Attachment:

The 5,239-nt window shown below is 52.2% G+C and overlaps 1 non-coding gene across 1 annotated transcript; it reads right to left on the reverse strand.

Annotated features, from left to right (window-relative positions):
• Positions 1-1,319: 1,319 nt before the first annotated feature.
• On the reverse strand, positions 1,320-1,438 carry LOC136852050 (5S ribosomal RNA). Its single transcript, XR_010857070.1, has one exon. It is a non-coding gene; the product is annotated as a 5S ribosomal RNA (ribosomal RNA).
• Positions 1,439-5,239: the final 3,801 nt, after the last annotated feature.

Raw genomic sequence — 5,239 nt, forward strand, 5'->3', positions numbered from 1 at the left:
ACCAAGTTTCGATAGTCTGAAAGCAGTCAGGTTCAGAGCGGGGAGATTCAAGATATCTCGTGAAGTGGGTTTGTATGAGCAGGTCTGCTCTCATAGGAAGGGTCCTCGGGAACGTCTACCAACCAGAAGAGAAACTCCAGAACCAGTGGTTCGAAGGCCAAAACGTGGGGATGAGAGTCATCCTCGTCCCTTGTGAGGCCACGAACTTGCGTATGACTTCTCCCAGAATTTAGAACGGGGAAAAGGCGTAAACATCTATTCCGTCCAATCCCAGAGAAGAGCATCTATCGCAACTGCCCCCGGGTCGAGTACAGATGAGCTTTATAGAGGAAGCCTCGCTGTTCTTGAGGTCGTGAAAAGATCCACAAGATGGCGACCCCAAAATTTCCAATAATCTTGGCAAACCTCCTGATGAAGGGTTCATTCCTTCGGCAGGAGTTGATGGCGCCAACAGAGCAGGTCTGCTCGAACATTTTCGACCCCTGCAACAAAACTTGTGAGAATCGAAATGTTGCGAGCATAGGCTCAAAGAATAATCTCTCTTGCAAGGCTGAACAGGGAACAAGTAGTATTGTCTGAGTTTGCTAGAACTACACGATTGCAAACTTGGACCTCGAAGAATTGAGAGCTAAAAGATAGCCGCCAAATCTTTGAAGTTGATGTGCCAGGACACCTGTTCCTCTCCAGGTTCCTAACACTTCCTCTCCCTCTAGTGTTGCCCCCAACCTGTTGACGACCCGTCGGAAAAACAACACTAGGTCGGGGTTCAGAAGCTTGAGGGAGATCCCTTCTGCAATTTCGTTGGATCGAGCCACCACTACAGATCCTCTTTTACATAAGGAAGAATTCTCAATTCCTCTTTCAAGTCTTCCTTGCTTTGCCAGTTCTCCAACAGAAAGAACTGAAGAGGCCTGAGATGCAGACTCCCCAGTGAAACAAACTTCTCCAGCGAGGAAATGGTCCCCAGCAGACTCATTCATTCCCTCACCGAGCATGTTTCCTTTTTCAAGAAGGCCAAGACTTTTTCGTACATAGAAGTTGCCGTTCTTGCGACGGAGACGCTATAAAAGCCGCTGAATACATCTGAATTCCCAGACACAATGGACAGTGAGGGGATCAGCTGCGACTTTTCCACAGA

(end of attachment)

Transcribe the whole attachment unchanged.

The 5,239-nt window shown below is 52.2% G+C and overlaps 1 non-coding gene across 1 annotated transcript; it reads right to left on the reverse strand.

Annotated features, from left to right (window-relative positions):
• Positions 1-1,319: 1,319 nt before the first annotated feature.
• On the reverse strand, positions 1,320-1,438 carry LOC136852050 (5S ribosomal RNA). Its single transcript, XR_010857070.1, has one exon. It is a non-coding gene; the product is annotated as a 5S ribosomal RNA (ribosomal RNA).
• Positions 1,439-5,239: the final 3,801 nt, after the last annotated feature.

Raw genomic sequence — 5,239 nt, forward strand, 5'->3', positions numbered from 1 at the left:
ACCAAGTTTCGATAGTCTGAAAGCAGTCAGGTTCAGAGCGGGGAGATTCAAGATATCTCGTGAAGTGGGTTTGTATGAGCAGGTCTGCTCTCATAGGAAGGGTCCTCGGGAACGTCTACCAACCAGAAGAGAAACTCCAGAACCAGTGGTTCGAAGGCCAAAACGTGGGGATGAGAGTCATCCTCGTCCCTTGTGAGGCCACGAACTTGCGTATGACTTCTCCCAGAATTTAGAACGGGGAAAAGGCGTAAACATCTATTCCGTCCAATCCCAGAGAAGAGCATCTATCGCAACTGCCCCCGGGTCGAGTACAGATGAGCTTTATAGAGGAAGCCTCGCTGTTCTTGAGGTCGTGAAAAGATCCACAAGATGGCGACCCCAAAATTTCCAATAATCTTGGCAAACCTCCTGATGAAGGGTTCATTCCTTCGGCAGGAGTTGATGGCGCCAACAGAGCAGGTCTGCTCGAACATTTTCGACCCCTGCAACAAAACTTGTGAGAATCGAAATGTTGCGAGCATAGGCTCAAAGAATAATCTCTCTTGCAAGGCTGAACAGGGAACAAGTAGTATTGTCTGAGTTTGCTAGAACTACACGATTGCAAACTTGGACCTCGAAGAATTGAGAGCTAAAAGATAGCCGCCAAATCTTTGAAGTTGATGTGCCAGGACACCTGTTCCTCTCCAGGTTCCTAACACTTCCTCTCCCTCTAGTGTTGCCCCCAACCTGTTGACGACCCGTCGGAAAAACAACACTAGGTCGGGGTTCAGAAGCTTGAGGGAGATCCCTTCTGCAATTTCGTTGGATCGAGCCACCACTACAGATCCTCTTTTACATAAGGAAGAATTCTCAATTCCTCTTTCAAGTCTTCCTTGCTTTGCCAGTTCTCCAACAGAAAGAACTGAAGAGGCCTGAGATGCAGACTCCCCAGTGAAACAAACTTCTCCAGCGAGGAAATGGTCCCCAGCAGACTCATTCATTCCCTCACCGAGCATGTTTCCTTTTTCAAGAAGGCCAAGACTTTTTCGTACATAGAAGTTGCCGTTCTTGCGACGGAGACGCTATAAAAGCCGCTGAATACATCTGAATTCCCAGACACAATGGACAGTGAGGGGATCAGCTGCGACTTTTCCACAGA